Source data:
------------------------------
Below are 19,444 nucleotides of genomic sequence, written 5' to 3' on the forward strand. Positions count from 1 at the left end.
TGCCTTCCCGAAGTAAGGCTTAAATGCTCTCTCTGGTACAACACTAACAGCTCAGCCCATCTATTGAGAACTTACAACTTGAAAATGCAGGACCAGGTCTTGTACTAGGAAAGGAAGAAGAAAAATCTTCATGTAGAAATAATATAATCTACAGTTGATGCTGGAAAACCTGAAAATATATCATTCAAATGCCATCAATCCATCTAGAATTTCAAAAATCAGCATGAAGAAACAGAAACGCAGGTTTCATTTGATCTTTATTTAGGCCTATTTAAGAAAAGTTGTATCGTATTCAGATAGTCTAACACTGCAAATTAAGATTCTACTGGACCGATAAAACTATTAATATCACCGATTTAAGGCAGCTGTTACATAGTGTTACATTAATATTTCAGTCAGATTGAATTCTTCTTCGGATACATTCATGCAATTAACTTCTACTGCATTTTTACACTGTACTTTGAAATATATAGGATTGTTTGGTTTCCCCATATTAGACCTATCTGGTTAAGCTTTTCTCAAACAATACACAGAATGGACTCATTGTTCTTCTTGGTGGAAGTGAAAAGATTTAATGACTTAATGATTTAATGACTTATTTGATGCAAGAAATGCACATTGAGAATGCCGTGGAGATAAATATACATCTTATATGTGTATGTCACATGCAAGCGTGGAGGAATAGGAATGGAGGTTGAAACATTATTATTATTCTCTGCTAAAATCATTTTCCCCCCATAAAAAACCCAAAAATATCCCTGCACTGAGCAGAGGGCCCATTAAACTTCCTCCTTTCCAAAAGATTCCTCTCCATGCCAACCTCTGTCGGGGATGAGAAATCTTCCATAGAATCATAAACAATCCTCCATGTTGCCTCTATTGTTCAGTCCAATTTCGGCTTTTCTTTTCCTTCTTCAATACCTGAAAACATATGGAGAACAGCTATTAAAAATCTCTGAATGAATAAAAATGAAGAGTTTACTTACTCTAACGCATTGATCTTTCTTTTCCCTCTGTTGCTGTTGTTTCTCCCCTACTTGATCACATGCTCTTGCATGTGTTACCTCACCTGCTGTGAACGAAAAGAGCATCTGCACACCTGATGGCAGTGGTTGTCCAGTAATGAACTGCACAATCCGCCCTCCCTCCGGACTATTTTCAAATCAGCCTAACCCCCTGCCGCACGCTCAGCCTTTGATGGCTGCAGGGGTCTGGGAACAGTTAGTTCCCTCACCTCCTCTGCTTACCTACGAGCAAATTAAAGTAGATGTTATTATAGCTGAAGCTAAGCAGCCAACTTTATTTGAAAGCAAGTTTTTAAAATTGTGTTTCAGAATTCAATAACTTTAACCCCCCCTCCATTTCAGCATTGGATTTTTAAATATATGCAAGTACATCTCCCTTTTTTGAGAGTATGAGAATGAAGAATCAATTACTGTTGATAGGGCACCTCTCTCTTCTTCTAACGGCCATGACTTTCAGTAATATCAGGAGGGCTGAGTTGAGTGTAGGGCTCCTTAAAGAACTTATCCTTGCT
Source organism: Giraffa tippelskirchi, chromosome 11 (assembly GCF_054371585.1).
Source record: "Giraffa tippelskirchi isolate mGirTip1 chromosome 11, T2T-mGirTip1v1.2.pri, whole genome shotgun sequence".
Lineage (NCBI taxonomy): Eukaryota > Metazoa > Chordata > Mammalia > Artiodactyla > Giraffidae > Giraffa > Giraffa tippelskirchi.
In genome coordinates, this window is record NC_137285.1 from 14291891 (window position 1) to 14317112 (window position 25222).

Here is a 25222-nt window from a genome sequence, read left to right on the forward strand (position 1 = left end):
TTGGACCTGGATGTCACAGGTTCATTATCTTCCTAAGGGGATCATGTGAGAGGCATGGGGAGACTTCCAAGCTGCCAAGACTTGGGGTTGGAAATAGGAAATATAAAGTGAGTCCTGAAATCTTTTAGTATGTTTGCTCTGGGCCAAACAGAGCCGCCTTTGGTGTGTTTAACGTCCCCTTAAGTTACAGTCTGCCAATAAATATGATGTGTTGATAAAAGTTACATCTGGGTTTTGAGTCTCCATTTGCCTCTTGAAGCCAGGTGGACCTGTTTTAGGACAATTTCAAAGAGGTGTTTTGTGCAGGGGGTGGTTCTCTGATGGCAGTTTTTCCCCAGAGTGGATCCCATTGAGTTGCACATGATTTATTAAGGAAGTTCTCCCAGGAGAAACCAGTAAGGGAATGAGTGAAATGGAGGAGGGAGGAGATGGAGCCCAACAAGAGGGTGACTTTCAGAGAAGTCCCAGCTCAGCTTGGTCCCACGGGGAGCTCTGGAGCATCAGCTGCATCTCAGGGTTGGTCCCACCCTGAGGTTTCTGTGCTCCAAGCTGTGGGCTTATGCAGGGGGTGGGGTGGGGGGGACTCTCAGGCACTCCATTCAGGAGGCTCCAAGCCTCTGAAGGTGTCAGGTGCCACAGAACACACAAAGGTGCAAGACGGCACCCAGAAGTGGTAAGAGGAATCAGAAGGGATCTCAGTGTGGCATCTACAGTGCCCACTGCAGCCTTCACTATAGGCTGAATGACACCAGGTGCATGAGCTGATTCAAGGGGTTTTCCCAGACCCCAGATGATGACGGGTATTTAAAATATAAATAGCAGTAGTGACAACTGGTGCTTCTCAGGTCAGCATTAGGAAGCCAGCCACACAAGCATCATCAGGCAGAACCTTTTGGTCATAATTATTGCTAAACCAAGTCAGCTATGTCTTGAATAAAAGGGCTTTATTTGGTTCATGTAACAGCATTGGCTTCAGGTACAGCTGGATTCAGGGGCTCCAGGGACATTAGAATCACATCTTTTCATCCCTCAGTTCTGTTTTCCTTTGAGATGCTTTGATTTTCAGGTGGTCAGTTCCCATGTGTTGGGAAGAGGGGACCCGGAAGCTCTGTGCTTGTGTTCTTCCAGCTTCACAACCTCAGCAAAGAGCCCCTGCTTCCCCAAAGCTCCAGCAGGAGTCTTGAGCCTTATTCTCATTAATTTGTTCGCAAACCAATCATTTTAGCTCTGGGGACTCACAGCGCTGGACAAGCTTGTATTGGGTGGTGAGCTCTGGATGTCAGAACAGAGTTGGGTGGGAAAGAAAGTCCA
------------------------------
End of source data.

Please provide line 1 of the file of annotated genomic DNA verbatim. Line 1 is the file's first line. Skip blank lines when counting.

Below are 19,444 nucleotides of genomic sequence, written 5' to 3' on the forward strand. Positions count from 1 at the left end.